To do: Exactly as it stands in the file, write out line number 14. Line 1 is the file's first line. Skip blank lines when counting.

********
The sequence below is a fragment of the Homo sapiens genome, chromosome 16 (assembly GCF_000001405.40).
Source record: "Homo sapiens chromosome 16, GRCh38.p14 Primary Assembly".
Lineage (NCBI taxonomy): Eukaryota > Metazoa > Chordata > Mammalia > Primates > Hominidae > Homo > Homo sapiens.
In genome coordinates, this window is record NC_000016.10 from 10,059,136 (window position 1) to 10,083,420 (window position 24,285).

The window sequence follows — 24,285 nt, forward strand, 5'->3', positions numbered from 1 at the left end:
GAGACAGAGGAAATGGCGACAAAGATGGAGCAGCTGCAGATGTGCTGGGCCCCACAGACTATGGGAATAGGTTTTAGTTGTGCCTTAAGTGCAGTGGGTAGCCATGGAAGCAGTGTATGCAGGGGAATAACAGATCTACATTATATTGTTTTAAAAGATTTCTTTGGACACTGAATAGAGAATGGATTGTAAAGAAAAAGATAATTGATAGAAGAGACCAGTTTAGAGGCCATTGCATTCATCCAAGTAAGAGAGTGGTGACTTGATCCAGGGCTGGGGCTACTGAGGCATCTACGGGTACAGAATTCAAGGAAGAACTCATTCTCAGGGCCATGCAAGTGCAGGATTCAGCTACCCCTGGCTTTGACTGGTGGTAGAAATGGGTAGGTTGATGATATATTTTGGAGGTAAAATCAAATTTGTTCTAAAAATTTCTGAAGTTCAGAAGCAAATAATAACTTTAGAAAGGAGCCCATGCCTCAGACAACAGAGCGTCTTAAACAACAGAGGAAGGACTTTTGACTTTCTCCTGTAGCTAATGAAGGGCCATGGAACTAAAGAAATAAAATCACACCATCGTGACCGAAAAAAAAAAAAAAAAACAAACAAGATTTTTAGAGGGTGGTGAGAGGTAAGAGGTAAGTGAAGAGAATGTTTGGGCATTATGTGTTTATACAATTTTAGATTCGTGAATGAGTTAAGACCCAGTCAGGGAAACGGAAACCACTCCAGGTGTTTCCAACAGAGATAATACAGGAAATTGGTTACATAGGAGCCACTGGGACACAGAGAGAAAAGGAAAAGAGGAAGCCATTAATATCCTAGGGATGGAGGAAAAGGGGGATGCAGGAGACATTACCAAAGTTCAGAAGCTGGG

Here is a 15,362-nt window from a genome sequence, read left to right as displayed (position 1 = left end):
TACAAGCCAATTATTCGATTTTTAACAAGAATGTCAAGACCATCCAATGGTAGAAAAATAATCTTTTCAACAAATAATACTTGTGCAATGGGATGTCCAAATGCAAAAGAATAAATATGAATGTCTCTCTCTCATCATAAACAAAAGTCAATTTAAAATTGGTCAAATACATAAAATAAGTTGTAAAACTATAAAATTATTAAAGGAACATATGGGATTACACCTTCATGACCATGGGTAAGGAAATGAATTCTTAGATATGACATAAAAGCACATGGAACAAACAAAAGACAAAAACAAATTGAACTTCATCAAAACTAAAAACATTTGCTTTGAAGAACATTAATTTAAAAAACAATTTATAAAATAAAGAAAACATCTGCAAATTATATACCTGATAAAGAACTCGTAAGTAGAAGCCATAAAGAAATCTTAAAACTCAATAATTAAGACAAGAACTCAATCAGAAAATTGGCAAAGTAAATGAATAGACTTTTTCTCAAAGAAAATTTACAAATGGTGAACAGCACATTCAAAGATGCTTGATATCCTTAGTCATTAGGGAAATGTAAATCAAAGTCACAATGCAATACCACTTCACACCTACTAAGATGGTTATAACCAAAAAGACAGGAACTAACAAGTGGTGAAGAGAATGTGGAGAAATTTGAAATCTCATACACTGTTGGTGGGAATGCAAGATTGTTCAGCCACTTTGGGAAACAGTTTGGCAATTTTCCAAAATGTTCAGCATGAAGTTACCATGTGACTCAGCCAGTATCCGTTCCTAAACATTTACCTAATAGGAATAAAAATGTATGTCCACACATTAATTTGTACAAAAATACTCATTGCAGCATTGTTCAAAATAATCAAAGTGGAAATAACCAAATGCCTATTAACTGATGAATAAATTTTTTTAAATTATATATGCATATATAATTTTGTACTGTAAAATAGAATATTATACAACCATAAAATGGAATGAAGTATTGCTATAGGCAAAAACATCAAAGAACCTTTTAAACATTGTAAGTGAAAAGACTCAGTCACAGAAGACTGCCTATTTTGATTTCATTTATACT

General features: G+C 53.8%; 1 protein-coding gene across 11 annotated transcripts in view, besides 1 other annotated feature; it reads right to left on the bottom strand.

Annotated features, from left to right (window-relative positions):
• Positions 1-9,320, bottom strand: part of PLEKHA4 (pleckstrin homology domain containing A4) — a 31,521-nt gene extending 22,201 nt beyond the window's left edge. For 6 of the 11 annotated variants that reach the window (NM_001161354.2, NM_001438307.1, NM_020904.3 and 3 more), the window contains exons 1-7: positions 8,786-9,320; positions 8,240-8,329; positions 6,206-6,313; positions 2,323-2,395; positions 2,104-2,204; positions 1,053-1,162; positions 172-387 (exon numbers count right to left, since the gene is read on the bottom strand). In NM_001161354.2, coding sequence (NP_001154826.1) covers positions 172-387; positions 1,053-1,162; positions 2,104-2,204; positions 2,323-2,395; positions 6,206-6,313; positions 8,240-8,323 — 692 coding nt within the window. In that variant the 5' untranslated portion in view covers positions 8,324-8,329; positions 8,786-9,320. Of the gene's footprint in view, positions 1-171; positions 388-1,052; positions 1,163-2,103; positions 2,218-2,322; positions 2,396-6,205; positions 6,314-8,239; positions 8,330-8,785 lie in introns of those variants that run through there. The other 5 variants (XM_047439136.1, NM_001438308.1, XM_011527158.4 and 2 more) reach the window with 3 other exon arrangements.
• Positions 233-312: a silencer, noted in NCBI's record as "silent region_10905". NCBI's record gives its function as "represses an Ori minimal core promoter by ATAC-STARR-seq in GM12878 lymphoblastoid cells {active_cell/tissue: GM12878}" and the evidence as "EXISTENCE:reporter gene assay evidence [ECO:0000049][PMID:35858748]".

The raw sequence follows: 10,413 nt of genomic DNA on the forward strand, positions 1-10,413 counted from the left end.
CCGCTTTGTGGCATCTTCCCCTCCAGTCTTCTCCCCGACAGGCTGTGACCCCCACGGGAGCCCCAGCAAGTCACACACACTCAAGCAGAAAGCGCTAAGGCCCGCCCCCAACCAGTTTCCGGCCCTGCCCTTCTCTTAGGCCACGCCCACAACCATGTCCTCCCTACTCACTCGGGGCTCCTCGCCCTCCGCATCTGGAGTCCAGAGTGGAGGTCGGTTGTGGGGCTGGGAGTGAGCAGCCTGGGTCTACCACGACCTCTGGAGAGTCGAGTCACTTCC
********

CCGCTTTGTGGCATCTTCCCCTCCAGTCTTCTCCCCGACAGGCTGTGACCCCCACGGGAGCCCCAGCAAGTCACACACACTCAAGCAGAAAGCGCTAAGGCCCGCCCCCAACCAGTTTCCGGCCCTGCCCTTCTCTTAGGCCACGCCCACAACCATGTCCTCCCTACTCACTCGGGGCTCCTCGCCCTCCGCATCTGGAGTCCAGAGTGGAGGTCGGTTGTGGGGCTGGGAGTGAGCAGCCTGGGTCTACCACGACCTCTGGAGAGTCGAGTCACTTCC